A number of readers have inquired how to Find/Replace mathematical expressions in Word 2007. This post shows how it could be done nicely, although unfortunately this functionality didn’t make it into Word 2007. A previous post shows how to find simple variables in a math zone. The basic idea of finding more complex expressions is to use a rich-text search.

A rich-text search matches one or more rich-text properties in addition to matching the associated plain text according to various options. The basic algorithm for a rich-text search is to loop on a plain-text search followed by tests for the desired rich text properties. If a plain-text hit also satisfies the rich-text property tests, then a desired rich-text search hit is found.

To illustrate this approach, consider searching for a mathematical expression. This functionality ships in Office 2007’s RichEdit control, although it’s not used by any applications to date and it’s only partially described in a Microsoft Confidential document. In math built-up format, as distinguished from math linear format, mathematical objects like fraction and subscript are represented by a start delimiter, the first argument, an argument separator if the object has more than one argument, the second argument, etc., with the final argument terminated by an end delimiter. For example, the fraction a over b is represented in built-up format by {frac a|b} where {frac is the start delimiter, | is the argument separator, and } is the end delimiter. Similarly the subscript object ab is represented by {sub a|b }. Here the start delimiter is the same character for all math objects and is the Unicode character U+FDD0 in RichEdit (Word uses a different character). The kind of the object is specified by a rich-text object-name property associated with the start delimiter. So in plain text, the built-up forms of the fraction and subscript are identical if the fraction arguments are the same as their subscript counterparts. In the example here, a plain-text search for {frac a|b} matches {sub a|b } as well {frac a|b}.

Searches generally deal with plain text only, so a search for a fraction would match any object with two arguments if the arguments are the same as those of the fraction. A rich-text search is able to match only fractions when searching for fractions and only subscripts when searching for subscripts. In general, only one kind of built-up object is matched.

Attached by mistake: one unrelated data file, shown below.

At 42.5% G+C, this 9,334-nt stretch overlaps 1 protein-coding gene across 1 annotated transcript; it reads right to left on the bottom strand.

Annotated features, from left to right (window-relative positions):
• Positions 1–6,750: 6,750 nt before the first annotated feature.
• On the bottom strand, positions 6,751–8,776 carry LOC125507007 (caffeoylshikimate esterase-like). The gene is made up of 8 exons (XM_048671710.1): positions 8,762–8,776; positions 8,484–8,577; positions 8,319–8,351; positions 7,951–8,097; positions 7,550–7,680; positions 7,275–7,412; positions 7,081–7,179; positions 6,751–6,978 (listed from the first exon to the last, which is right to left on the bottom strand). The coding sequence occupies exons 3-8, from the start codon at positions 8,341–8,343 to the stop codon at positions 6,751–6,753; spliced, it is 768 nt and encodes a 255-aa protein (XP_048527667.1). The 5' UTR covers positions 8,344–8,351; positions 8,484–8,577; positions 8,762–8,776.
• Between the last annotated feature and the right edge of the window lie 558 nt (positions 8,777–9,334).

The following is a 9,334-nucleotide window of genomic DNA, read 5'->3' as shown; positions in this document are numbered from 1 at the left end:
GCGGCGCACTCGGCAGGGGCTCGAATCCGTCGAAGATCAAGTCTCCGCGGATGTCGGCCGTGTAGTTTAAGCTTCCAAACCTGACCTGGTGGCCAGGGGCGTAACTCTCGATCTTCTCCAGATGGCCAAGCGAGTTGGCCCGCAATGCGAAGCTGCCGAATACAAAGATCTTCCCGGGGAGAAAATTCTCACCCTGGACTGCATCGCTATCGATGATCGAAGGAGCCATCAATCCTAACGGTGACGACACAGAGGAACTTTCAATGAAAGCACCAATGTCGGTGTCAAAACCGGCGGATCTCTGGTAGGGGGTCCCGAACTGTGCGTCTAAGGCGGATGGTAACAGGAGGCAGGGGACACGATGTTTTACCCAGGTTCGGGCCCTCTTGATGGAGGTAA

This is accomplished by executing an iterative loop with a plain-text search followed by a check on the object-name property for each math object in the search text. So long as the checks for object names fail and there's more text to search in the target text, the loop iterates. If there’s no more text to search, the search fails. If a plain-text match occurs and each math object has the same name in the search text as its counterpart in the target text, then the loop is exited with a successful search. Else iteration continues.

This kind of search is a special case of fuzzy rich-text searches in which a single rich-text property has to match for certain text runs as well as having a plain-text match for the whole search string. Other kinds of rich text searches require more or all rich-text properties in the search and target texts to match. For years Microsoft Word has offered one such kind of rich-text search: it requires the uniform character formatting of the whole source string to match that of a target hit as well as having a plain-text match. The math search discussed here differs in that only the math-object start-delimiter name property of each object needs to match.

Find/Replace combines this Find process with the option to replace the found expression with the mathematical expression entered into Replace text control. A cool way to enter the desired Find and Replace strings in the Find/Replace dialog text fields is to type Alt+= to turn on the math zone in these fields and then type the desired math expressions using the linear format as in Word 2007. The text controls need to be RichEdit rich-text controls to do this. Or you can paste the desired math expressions into the Find and Replace text fields. I'll give a more complete specification for how this is done in RichEdit in a later post.